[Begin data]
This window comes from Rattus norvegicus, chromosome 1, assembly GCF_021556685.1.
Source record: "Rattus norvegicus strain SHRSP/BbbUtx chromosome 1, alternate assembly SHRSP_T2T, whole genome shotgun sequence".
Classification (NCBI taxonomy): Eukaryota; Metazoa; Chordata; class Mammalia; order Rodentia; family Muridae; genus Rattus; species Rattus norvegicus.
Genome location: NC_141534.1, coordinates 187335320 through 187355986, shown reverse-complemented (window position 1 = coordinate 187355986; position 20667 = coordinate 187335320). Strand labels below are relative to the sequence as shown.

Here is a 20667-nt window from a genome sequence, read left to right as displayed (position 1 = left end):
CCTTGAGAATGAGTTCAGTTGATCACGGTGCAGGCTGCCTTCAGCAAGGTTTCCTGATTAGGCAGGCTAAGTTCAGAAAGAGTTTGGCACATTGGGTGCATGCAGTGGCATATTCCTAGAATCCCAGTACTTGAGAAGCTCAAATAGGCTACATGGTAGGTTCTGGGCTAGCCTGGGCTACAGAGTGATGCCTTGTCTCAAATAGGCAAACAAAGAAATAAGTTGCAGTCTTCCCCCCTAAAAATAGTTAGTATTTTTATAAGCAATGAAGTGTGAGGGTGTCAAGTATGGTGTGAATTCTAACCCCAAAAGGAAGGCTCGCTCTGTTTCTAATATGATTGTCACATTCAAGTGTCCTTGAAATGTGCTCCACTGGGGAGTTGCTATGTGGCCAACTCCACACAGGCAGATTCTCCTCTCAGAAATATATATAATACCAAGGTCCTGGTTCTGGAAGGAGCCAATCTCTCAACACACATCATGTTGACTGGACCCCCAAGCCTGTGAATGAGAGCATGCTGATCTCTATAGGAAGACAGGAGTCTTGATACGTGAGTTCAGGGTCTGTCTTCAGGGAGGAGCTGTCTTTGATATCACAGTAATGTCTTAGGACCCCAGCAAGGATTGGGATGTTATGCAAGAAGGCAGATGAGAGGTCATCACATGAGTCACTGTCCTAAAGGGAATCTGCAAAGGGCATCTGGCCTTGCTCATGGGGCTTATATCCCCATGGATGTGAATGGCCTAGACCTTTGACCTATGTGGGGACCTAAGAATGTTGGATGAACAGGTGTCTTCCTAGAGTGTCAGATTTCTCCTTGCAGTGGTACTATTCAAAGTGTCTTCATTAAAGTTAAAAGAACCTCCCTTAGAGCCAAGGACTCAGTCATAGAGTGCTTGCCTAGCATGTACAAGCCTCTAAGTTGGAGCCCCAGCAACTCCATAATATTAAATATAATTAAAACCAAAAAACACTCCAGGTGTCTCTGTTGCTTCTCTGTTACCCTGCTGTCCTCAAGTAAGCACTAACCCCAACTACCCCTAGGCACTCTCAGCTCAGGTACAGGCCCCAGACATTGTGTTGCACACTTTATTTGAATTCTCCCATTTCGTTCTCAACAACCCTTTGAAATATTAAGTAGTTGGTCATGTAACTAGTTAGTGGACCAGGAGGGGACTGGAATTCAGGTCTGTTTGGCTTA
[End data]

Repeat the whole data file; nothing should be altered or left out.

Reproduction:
This window comes from Rattus norvegicus, chromosome 1, assembly GCF_021556685.1.
Source record: "Rattus norvegicus strain SHRSP/BbbUtx chromosome 1, alternate assembly SHRSP_T2T, whole genome shotgun sequence".
Classification (NCBI taxonomy): Eukaryota; Metazoa; Chordata; class Mammalia; order Rodentia; family Muridae; genus Rattus; species Rattus norvegicus.
Genome location: NC_141534.1, coordinates 187335320 through 187355986, shown reverse-complemented (window position 1 = coordinate 187355986; position 20667 = coordinate 187335320). Strand labels below are relative to the sequence as shown.

Here is a 20667-nt window from a genome sequence, read left to right as displayed (position 1 = left end):
CCTTGAGAATGAGTTCAGTTGATCACGGTGCAGGCTGCCTTCAGCAAGGTTTCCTGATTAGGCAGGCTAAGTTCAGAAAGAGTTTGGCACATTGGGTGCATGCAGTGGCATATTCCTAGAATCCCAGTACTTGAGAAGCTCAAATAGGCTACATGGTAGGTTCTGGGCTAGCCTGGGCTACAGAGTGATGCCTTGTCTCAAATAGGCAAACAAAGAAATAAGTTGCAGTCTTCCCCCCTAAAAATAGTTAGTATTTTTATAAGCAATGAAGTGTGAGGGTGTCAAGTATGGTGTGAATTCTAACCCCAAAAGGAAGGCTCGCTCTGTTTCTAATATGATTGTCACATTCAAGTGTCCTTGAAATGTGCTCCACTGGGGAGTTGCTATGTGGCCAACTCCACACAGGCAGATTCTCCTCTCAGAAATATATATAATACCAAGGTCCTGGTTCTGGAAGGAGCCAATCTCTCAACACACATCATGTTGACTGGACCCCCAAGCCTGTGAATGAGAGCATGCTGATCTCTATAGGAAGACAGGAGTCTTGATACGTGAGTTCAGGGTCTGTCTTCAGGGAGGAGCTGTCTTTGATATCACAGTAATGTCTTAGGACCCCAGCAAGGATTGGGATGTTATGCAAGAAGGCAGATGAGAGGTCATCACATGAGTCACTGTCCTAAAGGGAATCTGCAAAGGGCATCTGGCCTTGCTCATGGGGCTTATATCCCCATGGATGTGAATGGCCTAGACCTTTGACCTATGTGGGGACCTAAGAATGTTGGATGAACAGGTGTCTTCCTAGAGTGTCAGATTTCTCCTTGCAGTGGTACTATTCAAAGTGTCTTCATTAAAGTTAAAAGAACCTCCCTTAGAGCCAAGGACTCAGTCATAGAGTGCTTGCCTAGCATGTACAAGCCTCTAAGTTGGAGCCCCAGCAACTCCATAATATTAAATATAATTAAAACCAAAAAACACTCCAGGTGTCTCTGTTGCTTCTCTGTTACCCTGCTGTCCTCAAGTAAGCACTAACCCCAACTACCCCTAGGCACTCTCAGCTCAGGTACAGGCCCCAGACATTGTGTTGCACACTTTATTTGAATTCTCCCATTTCGTTCTCAACAACCCTTTGAAATATTAAGTAGTTGGTCATGTAACTAGTTAGTGGACCAGGAGGGGACTGGAATTCAGGTCTGTTTGGCTTA